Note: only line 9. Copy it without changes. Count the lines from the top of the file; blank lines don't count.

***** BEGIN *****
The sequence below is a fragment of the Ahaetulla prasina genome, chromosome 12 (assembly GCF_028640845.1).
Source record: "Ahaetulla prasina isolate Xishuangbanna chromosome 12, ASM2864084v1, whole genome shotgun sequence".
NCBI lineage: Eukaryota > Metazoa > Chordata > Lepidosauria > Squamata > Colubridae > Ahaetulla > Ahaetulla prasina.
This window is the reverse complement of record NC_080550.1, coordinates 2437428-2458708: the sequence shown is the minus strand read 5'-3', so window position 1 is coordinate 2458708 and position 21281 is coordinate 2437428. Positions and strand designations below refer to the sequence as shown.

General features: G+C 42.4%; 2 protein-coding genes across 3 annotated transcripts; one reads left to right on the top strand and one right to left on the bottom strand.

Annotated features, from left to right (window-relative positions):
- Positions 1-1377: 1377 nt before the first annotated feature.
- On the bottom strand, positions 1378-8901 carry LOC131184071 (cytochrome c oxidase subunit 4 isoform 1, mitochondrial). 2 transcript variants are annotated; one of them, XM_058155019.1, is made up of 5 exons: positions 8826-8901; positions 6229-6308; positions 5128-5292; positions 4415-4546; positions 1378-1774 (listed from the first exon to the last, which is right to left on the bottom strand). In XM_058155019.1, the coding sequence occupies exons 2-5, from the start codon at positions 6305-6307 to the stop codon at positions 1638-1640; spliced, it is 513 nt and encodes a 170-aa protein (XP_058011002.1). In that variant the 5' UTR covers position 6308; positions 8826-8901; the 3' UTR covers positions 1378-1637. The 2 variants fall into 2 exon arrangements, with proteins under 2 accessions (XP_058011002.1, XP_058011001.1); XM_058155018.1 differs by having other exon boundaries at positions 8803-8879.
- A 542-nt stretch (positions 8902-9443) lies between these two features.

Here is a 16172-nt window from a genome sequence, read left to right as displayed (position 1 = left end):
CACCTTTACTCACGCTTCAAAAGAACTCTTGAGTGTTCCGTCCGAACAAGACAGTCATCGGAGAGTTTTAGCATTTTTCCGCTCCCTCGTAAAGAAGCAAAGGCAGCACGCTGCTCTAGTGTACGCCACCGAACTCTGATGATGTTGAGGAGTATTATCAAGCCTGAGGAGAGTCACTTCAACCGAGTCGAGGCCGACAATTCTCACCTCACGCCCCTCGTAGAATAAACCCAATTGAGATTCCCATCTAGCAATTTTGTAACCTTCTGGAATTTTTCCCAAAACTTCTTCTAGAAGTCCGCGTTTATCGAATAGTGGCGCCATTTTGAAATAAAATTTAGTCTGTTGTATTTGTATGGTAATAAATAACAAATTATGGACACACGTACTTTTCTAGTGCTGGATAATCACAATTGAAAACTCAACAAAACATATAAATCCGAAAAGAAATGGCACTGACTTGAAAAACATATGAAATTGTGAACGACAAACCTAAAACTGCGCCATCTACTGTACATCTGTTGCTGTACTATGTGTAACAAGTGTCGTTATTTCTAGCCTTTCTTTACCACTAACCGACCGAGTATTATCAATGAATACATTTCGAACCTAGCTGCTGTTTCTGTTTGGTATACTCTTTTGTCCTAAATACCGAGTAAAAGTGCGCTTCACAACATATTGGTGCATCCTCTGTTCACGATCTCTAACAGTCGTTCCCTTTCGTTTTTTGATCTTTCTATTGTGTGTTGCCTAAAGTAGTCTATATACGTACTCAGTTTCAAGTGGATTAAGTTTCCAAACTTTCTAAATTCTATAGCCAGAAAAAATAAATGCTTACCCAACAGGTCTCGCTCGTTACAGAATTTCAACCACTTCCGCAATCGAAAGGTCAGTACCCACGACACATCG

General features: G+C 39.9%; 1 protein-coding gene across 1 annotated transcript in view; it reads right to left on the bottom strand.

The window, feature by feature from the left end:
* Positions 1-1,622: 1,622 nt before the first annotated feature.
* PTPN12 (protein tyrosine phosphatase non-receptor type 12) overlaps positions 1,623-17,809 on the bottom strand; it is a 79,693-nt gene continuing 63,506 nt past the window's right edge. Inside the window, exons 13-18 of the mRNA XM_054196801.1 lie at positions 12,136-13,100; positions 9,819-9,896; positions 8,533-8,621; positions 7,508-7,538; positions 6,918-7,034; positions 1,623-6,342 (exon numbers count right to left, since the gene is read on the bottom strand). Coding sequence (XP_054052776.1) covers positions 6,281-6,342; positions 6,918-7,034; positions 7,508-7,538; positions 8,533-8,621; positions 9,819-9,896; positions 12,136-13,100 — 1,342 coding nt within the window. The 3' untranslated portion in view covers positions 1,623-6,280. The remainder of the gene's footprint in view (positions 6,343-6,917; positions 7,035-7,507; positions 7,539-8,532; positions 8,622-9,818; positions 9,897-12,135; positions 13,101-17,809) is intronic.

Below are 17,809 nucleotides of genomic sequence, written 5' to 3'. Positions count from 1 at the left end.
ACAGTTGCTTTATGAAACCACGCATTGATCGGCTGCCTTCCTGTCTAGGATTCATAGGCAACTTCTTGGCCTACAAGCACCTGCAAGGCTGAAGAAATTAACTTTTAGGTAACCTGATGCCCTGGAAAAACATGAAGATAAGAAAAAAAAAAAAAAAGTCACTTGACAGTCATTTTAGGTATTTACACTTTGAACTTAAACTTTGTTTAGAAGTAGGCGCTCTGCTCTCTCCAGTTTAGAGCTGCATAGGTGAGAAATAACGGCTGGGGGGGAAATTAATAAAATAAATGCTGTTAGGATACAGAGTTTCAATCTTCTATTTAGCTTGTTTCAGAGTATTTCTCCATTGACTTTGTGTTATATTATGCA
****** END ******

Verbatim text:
- A 542-nt stretch (positions 8902-9443) lies between these two features.